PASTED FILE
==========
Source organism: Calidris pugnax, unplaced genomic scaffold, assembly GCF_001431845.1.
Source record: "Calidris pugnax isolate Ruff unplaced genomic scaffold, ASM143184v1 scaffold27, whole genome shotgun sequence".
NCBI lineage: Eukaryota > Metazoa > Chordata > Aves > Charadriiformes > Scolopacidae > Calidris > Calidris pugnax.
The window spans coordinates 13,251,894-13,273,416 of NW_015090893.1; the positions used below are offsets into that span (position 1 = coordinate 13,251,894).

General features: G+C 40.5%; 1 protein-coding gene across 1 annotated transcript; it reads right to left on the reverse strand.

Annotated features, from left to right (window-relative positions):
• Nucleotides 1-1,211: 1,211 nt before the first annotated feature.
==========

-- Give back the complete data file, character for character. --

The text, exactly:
Source organism: Calidris pugnax, unplaced genomic scaffold, assembly GCF_001431845.1.
Source record: "Calidris pugnax isolate Ruff unplaced genomic scaffold, ASM143184v1 scaffold27, whole genome shotgun sequence".
NCBI lineage: Eukaryota > Metazoa > Chordata > Aves > Charadriiformes > Scolopacidae > Calidris > Calidris pugnax.
The window spans coordinates 13,251,894-13,273,416 of NW_015090893.1; the positions used below are offsets into that span (position 1 = coordinate 13,251,894).

General features: G+C 40.5%; 1 protein-coding gene across 1 annotated transcript; it reads right to left on the reverse strand.

Annotated features, from left to right (window-relative positions):
• Nucleotides 1-1,211: 1,211 nt before the first annotated feature.